Barbara Scheinberg first became involved in Hadassah just five years ago, but once aboard, she found herself all in.
“Something about it just touched my heart and my spirit,” said Scheinberg, who assumed her post as president of Hadassah’s Greater Pittsburgh Chapter this past January. “I’ve been very involved since Day 1.”
Scheinberg, who is retired from a career helping high school children with special needs, has been “enjoying every minute” of her presidency of the local chapter of the women’s Zionist organization and has already initiated some changes designed to increase involvement among the group’s 2,800 members.
Her enthusiasm has not gone unnoticed.
“I have been working alongside Barbara Scheinberg for the past six months, and it has truly been a whirlwind of activity,” said Francine Surloff, executive director of the chapter. “Barbara knows what her goals and ambitions are for Hadassah Greater Pittsburgh Chapter, and she is that engine that could. There is no stopping her from putting Hadassah on the fast track of activity and moving us forward.”
The local chapter of Hadassah covers Western Pennsylvania, Western Maryland, Northern West Virginia and Eastern Ohio. There are 17 separate groups within the chapter.
“My goal,” Scheinberg said, “is to retain our membership and to get the women involved who have not been involved in several years.”
She has also set her sights on building the membership of younger Jewish women.
At a time when engaging young Jews in Jewish organizations is tough, Scheinberg, with the help of her daughter, Emily, has launched a young women’s group within Hadassah that is gaining in popularity.
“Thirty young women came for the first event, where they painted wine glasses,” Scheinberg said. The program was a success, she added, because Emily made the effort to call each woman personally, encouraging them to come.
Other events for the young women’s group included a shopping day at White House/Black Market, where 10 percent of sales went to Hadassah, and a brunch at Pamela’s — programs, Scheinberg said, that appeal to those in their 20s and 30s.
The young women’s group is also slated to prepare a meal at Family House for patients and their families seeking medical treatment in area hospitals. The local Hadassah groups take turns in preparing the monthly meals, Scheinberg said.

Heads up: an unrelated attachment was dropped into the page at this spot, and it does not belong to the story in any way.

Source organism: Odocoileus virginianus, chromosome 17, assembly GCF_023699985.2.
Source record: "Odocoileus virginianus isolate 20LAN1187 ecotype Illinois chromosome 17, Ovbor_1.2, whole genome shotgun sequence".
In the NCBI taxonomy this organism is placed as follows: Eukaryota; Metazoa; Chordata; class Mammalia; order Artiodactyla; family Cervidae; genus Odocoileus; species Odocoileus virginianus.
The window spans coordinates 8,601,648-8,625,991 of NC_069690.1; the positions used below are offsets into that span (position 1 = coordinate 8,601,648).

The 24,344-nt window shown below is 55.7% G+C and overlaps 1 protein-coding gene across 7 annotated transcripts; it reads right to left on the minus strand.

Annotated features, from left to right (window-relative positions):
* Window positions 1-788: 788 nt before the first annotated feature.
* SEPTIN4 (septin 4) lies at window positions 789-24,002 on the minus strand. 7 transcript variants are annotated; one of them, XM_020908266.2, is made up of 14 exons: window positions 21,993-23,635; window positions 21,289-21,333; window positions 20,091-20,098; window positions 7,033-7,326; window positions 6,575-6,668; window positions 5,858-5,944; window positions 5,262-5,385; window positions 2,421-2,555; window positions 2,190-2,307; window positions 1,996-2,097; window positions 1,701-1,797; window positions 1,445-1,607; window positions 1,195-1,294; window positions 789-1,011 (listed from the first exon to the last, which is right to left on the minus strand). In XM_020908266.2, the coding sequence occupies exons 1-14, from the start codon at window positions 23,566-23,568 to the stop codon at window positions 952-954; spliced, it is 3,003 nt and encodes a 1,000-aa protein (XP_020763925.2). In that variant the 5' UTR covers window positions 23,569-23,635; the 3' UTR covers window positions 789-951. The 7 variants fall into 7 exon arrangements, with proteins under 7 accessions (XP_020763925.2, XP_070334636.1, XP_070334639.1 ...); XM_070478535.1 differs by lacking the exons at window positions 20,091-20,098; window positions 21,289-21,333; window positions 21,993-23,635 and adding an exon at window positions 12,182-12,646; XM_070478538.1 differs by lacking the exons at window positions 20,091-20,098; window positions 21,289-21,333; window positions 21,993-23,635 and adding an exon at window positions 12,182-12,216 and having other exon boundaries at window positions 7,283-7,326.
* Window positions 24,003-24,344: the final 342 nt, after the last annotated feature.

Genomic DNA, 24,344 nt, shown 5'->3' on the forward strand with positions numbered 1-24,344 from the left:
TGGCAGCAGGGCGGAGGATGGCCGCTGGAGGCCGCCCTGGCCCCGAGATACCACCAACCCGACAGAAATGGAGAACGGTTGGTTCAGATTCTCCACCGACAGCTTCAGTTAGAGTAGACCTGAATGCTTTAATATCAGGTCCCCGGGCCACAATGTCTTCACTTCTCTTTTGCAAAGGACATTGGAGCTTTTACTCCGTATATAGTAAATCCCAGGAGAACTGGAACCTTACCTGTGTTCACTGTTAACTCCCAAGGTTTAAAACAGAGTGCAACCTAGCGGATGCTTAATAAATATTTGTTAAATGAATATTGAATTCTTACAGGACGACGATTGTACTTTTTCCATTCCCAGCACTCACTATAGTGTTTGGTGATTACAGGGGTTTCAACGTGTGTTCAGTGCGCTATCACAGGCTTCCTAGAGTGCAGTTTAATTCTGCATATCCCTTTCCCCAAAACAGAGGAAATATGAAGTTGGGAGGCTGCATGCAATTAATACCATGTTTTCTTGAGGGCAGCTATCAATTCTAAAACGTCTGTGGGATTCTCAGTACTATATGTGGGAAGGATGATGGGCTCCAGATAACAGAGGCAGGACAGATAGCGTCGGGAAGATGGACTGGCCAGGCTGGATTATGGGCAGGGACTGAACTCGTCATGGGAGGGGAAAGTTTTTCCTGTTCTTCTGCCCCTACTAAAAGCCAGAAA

Scheinberg has already begun work on her chapter’s 2015 fundraiser, to be held next April. Dubbed Sweet Sunday, the event will be a “dessert extravaganza,” she said, and will feature 25 to 30 vendors and over 500 samples of desserts and candies.
The fundraiser is generating interest from a wide range of Hadassah members, including women who have not been active for a while, according to Scheinberg.
“We had women who are life members of Hadassah who we never heard from before who came to our office to be a part of this,” she said. “It’s fabulous.”
The event is intended to raise funds for the Hadassah Medical Center in Israel, Scheinberg added.
The membership of Pittsburgh’s Hadassah chapter has declined in the last several years, according to Scheinberg, due, in part, to women leaving the city after retirement.
“Our membership has decreased somewhat as the Jewish population has decreased in Pennsylvania,” she said. “Women tend to move South as they get older. They are still in Hadassah but in chapters down South.”
A luncheon scheduled for September, featuring Hadassah’s national CEO and executive director Janice Weinman, will honor “our more seasoned women,” Scheinberg said and will also recognize the new young women’s group.
Scheinberg aspires to raise Hadassah’s profile during her tenure, she said, and hopes to partner with other Jewish organizations on projects throughout the year.
One of those projects will be fundraising to improve the beauty salon at the Charles Morris Nursing and Rehabilitation Center, she said.
“I want to get Hadassah’s name out in the community,” she said. “My goal is to let people know we are here.”
(Toby Tabachnick can be reached at email@example.com.)